The Blades.Technology Blog

Posts about Music, Technology, web and otherwise, and anything else that might come up.


This is another cover song by Believable Picnic.  When I did the last song of theirs (Flowers from their second album called "Welcome to the Future"), I did it in Sonar.  This was prior to Gibson dumping the product.  So I thought it would be appropriate to do another song by the same band as I returned to the Cakewalk product after using Presonus Studio One for the last 2 years or so.

So what do I think?  Well, enough that I'm going to write a post of its own for that, but in General, I am afraid that I have determined that I prefer Studio One!  I thought that after all of the many updates that Cakewalk made after resurrecting the product as Cakewalk by Bandlab that I'd go back to it, find it more comfortable and remember what I loved about the product before, but that isn't how it ended up.  I think the end-result is similar in either case, but Studio One hits me with FAR fewer obstacles to getting the song down and being more fun, which is why I'm here.

That said, on to the "what makes up this song".

I used both of my electric guitars for this, since it is a more raw and gritty song than I usually would do.  The Les Paul is on the left speaker and the Telecaster on the right.  I used the Presonus Ampire sim for both guitars with the MCM 800 amp model and the 4x12 M65 for the cab.

For the drums, it is of course the Pearl Mimic Pro, using a variation on the kit that started out as a preset "Overdrive" but I have replaced the toms on it using the Pearl Reference Toms in place of the maple ones that were in that preset to begin with.  As usual, this was sent to tracks in the DAW as kick, snare, stereo toms, stereo overheads, and stereo room plus a single channel for each of the ride and hi-hat.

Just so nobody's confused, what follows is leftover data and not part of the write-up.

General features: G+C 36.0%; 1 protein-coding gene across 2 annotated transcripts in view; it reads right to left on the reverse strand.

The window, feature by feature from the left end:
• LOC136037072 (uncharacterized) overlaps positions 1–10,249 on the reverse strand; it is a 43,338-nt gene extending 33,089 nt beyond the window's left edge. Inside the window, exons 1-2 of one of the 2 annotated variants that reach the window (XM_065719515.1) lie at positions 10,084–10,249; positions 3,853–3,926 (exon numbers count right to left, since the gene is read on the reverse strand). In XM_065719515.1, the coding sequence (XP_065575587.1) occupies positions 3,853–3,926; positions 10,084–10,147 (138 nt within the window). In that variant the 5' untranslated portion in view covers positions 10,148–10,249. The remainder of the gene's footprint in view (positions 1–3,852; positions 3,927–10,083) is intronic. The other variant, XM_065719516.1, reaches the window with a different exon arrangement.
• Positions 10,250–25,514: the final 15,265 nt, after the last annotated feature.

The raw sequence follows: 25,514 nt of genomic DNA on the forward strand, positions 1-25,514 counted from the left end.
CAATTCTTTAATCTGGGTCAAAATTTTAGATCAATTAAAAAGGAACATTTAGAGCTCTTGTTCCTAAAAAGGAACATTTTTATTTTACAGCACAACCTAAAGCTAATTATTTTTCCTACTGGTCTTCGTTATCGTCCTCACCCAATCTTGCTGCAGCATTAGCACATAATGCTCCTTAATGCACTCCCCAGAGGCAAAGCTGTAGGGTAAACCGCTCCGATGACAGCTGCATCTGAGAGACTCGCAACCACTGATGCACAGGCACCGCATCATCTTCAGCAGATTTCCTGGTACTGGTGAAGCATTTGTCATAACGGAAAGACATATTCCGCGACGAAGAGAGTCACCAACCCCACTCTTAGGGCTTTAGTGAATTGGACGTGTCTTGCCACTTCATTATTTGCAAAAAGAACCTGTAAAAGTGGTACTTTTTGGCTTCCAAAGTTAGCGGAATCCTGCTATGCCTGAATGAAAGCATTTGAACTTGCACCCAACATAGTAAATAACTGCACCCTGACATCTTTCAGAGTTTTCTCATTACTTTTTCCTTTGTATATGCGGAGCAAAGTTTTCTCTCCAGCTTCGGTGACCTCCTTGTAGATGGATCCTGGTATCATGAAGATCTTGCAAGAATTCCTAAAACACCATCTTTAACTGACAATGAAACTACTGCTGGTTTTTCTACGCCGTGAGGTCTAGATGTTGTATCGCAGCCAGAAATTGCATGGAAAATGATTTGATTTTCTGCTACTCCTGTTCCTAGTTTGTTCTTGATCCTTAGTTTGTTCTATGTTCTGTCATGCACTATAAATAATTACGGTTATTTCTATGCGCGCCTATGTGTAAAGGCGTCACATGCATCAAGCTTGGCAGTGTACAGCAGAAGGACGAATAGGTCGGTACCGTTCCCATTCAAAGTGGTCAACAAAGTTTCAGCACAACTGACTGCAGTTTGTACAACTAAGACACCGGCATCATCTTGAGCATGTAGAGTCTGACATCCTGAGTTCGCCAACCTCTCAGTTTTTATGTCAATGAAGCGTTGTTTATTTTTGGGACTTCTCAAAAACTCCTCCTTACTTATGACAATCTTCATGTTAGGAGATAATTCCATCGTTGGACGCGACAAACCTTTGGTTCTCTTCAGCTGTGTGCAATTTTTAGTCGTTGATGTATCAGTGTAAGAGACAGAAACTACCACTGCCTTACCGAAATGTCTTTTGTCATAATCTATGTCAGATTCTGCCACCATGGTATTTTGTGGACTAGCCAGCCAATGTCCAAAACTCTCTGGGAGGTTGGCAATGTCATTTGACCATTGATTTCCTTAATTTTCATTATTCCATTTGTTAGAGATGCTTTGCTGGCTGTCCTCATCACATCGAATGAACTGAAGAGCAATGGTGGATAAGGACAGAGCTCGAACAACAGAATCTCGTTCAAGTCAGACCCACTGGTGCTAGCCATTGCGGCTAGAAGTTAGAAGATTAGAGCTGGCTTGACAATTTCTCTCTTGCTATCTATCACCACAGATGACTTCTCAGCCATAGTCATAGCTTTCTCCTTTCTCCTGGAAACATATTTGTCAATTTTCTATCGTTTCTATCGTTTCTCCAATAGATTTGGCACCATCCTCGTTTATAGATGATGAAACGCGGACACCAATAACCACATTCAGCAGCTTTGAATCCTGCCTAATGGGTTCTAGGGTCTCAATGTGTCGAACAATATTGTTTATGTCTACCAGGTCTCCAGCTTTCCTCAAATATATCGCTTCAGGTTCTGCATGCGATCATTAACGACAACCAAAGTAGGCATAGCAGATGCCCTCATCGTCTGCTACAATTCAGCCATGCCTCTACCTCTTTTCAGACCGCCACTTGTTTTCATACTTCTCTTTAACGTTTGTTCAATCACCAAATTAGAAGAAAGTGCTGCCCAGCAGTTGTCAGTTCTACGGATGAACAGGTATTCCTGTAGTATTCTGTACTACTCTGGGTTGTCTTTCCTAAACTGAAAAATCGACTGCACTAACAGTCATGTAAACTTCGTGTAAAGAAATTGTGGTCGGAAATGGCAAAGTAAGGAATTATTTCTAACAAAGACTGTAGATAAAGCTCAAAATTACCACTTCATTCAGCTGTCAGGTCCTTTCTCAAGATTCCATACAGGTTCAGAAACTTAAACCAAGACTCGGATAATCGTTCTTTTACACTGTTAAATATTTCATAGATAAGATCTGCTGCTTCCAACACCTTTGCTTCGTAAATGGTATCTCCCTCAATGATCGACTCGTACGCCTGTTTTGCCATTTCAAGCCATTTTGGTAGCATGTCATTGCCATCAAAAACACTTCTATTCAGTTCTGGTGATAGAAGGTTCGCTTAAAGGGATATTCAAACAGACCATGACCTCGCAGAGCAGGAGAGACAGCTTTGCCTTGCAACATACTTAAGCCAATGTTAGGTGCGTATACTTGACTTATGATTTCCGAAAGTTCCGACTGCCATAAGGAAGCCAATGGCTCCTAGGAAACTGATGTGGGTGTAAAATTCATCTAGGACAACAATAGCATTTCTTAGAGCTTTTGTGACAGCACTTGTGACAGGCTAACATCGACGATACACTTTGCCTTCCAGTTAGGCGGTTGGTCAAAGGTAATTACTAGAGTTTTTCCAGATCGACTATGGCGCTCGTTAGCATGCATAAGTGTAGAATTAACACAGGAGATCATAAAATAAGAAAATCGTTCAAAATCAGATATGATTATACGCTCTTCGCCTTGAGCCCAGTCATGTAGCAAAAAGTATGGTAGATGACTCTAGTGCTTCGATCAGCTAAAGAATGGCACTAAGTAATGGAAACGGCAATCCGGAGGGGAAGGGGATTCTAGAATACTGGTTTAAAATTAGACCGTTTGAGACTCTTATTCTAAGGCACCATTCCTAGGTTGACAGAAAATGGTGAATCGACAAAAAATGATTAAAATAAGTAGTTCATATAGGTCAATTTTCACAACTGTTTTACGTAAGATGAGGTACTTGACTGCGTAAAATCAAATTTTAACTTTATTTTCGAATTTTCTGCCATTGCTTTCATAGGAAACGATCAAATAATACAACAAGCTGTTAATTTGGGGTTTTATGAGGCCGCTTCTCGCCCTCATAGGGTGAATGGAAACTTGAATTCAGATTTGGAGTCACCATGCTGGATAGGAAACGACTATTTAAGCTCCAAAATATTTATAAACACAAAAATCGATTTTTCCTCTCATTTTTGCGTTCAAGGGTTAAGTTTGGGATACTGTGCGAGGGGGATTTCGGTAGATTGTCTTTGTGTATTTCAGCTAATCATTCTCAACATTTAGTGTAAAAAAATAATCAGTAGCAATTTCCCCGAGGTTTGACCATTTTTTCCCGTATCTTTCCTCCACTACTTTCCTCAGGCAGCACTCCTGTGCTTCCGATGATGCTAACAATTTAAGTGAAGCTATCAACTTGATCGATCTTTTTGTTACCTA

Something different on this one is that I used the Klanghelm SDRR Tube, a VST that I got as part of the Studio One bundle when I bought that.  I used it on the vocal tracks to make them a little "fuzzy" without going as far as distortion (except for the short spoken element, which definitely had some distortion using the same plugin, driven hard).

I also used the Softube Console 1 across most of the tracks with the SSL 4000e emulation on the vocals and some other places and the British Class A across all of the drums and the drum bus.  In the case of the (noisy) guitars, I used the British Class A for all of the modules except the gate, which I like better on the SSL, so those two tracks had a combo.

I used ONE synth in the whole song and that was for the effect sound that is at the end of the second run through the 10,9,8,7,6,5,4,3,2,1.  This was using the Analog Lab (another thing I got in the Studio One bundle and upgraded to the full set of presets).  This one uses the Prophet emulation in a preset called Fafx and a little automation of the Filter Cutoff parameter.

There were a few things in this tune that were really hard for me: 

1. Getting it to sound organic and a little loose around the edges, as the original recording of it was like that - but it's hard to get that vibe of loose and sloppy without just sounding bad.  Loose and sloppy in a good way...

2. The guitar solos.  I played them and I think they pass, but they are not as good as the originals.  The recording of this has some kind of backwards masking on the first section, but it doesn't seem like it's all backwards.  I didn't accomplish that.  The "wah" part after that is more complex in the real recording, but beyond my playing - and for me, it's easier to try to copy a more clinical guitar part than this.  The noisy looseness of this part of the song is something I've not learned to do on guitar and wish I could.  I don't really even know how to otherwise describe it, but definitely a challenge for me.

I hope you enjoy this song.  I give you "Spaceman" by Believable Picnic from their Self-Titled album.

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